Years ago, before there were any grandkids, my children, and I spent a long weekend at the island cottage in New Hampshire. My son-in-law declared at the end of the three-day weekend that it just hadn’t been long enough and next year we should all come for a week. We’ve been doing it ever since. Of course that first weekend there were just a half dozen of us, but over the years spouses have been added, my sister and sister-in-law and their kids and now grandkids. This year there were twenty-eight of us but other years even more. Some come for the whole week and others who can’t get away for an entire week, still manage to show up for part of the time. This year we missed my two oldest granddaughters, one who married an Army Medic who is stationed in Maryland and the other moved to Florida and couldn’t get enough time off to come so far.
If you are picturing an “English” cottage – the kind with dozens of bedrooms, cozy fireplaces and vast manicured lawns - don’t. This cottage began life as the 14-foot square platform for a tent the year I was twelve, then became a “temporary camp” with a larger one to follow. But that was before my father got his first tax bill, which is outrageous since New Hampshire gains all its tax revenue via real estate taxes. The bigger camp with such lovely facilities as running water, warm showers and real beds never happened.
But that doesn’t stop us from having a fantastic time together. Everyone has their own tent. The cottage is treated like a clubhouse with a kitchen and we eat at a sisteen-foot table under a twenty-foot canopy. We take turns fixing dinner, there is always at least one waffle breakfast and one featuring crepes. My grandkids love spending a whole week with their cousins in and out of the water, playing dress-up, exploring in kayaks, doing crafts and just having fun. The adults play just as hard – in boats, in the water and at cards. And every night ends with a campfire and s’mores and sometimes ghost stories that have the kids begging to sleep with mom and dad instead of in their own tents.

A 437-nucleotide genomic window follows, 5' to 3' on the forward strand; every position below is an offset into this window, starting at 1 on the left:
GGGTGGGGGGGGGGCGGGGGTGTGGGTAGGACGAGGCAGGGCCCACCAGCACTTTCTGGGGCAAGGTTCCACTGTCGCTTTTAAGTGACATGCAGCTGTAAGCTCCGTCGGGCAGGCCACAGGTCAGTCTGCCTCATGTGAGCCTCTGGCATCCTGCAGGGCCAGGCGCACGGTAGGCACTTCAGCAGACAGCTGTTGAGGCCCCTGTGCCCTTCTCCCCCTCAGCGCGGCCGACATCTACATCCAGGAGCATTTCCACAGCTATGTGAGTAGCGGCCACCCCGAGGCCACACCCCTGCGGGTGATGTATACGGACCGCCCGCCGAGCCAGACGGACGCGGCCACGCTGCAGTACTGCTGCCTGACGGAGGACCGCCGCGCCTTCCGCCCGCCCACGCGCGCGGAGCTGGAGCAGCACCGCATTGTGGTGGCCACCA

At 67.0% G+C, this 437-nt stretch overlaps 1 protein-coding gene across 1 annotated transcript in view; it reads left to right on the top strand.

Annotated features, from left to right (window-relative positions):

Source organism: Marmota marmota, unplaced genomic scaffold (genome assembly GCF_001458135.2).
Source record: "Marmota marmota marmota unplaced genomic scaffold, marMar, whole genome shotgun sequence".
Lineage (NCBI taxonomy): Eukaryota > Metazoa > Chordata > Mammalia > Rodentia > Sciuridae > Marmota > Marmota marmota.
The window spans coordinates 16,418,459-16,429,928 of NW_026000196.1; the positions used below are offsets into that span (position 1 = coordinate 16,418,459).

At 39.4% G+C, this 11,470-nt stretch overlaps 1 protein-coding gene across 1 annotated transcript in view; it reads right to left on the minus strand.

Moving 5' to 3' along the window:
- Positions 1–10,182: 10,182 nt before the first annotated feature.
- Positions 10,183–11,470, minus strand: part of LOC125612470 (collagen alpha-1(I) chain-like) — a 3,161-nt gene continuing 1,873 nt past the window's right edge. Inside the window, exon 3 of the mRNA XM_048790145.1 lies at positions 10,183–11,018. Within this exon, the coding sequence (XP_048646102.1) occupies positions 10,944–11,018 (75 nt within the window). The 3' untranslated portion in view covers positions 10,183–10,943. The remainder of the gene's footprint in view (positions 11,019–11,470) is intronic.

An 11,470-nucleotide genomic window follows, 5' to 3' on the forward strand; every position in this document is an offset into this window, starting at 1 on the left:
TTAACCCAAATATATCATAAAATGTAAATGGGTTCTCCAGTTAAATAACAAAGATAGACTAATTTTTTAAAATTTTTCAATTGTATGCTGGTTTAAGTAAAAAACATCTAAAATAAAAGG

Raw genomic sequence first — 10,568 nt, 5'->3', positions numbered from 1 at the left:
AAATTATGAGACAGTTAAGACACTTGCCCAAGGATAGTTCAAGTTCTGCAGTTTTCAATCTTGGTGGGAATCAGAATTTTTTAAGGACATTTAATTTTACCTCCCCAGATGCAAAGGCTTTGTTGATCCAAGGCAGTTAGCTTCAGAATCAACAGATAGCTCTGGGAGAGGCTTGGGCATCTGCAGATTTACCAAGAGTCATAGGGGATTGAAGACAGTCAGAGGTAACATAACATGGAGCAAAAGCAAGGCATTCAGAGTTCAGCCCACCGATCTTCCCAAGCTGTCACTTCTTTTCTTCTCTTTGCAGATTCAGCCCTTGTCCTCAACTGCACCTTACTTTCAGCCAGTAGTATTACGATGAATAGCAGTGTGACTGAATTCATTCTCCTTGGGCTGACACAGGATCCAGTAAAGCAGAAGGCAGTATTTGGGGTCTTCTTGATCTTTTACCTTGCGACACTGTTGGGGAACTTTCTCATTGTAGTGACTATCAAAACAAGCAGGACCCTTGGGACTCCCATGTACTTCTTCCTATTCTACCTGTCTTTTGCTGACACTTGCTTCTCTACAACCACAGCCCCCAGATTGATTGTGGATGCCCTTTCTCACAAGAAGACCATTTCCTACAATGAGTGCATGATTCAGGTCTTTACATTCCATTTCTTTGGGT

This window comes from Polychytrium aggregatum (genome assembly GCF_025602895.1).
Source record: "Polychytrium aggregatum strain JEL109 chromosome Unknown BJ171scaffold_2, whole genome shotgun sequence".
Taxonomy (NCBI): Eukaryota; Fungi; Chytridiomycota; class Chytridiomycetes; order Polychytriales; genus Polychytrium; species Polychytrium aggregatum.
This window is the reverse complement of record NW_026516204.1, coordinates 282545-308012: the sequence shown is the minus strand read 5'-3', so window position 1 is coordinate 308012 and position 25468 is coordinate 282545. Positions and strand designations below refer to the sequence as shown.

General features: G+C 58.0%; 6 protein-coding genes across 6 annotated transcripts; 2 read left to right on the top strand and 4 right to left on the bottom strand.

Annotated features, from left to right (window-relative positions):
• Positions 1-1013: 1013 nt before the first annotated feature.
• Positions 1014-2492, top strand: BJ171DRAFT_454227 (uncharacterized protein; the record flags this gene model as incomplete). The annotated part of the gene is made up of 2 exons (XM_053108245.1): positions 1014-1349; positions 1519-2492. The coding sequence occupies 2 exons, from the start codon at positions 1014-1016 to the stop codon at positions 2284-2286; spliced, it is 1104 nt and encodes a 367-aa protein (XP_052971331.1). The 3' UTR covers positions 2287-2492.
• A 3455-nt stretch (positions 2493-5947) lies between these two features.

This year was no different. A little over a week ago we all began to arrive. Three college age grandkids, eleven grandkids from one to thirteen, fourteen adults and three dogs. Tents popped up everywhere and the usually silent island became a hive of activity and the laughter of children. One nice thing about an island is the freedom the kids have that they don’t get at home. They can find hideouts and explore along the shore, and just be kids without adults watching every move. Sometimes one just has to laugh when they decide that dancing in the outhouse is fun – or something equally beyond the imagination of the adults.
We also celebrate a holiday every summer – a holiday we don’t usually get to see each other on. Last year was Easter and eggs were hidden all over the island. The year before everything was about fairies – fairy houses, fairy wings, fairy bubbles. Another year it was Halloween and the kids put on their costumes and went trick or treating to all the tents. This year was Valentines Day all week. Mail deliveries were made when no one was watching and the kids had a grand time checking their little red mailboxes every day. Sometimes there are birthday parties, and wedding or baby showers. Years from now some archeologist will have to wonder what all the tiny glittery things in the shape of hearts, wedding bells, baby rattles, pacifiers, stars and over the hill slogans mean. We aim to keep them guessing.
But now it’s hard to believe the week passed so quickly. One by one the families took down their tents, gathered their gear, and rowed it all back to shore to be packed away in their cars. And once again I woke up alone on an island that was a quiet sunny haven in the middle of the lake with just the gentle lapping of water along the shore. And we’re already looking forward to 2016. Happy Mutt’s Nuts!
P.S. Mutt’s Nuts, for anyone who is curious, is a slightly tamer version of a British expression that refers to something really great – The Dog’s Bollocks.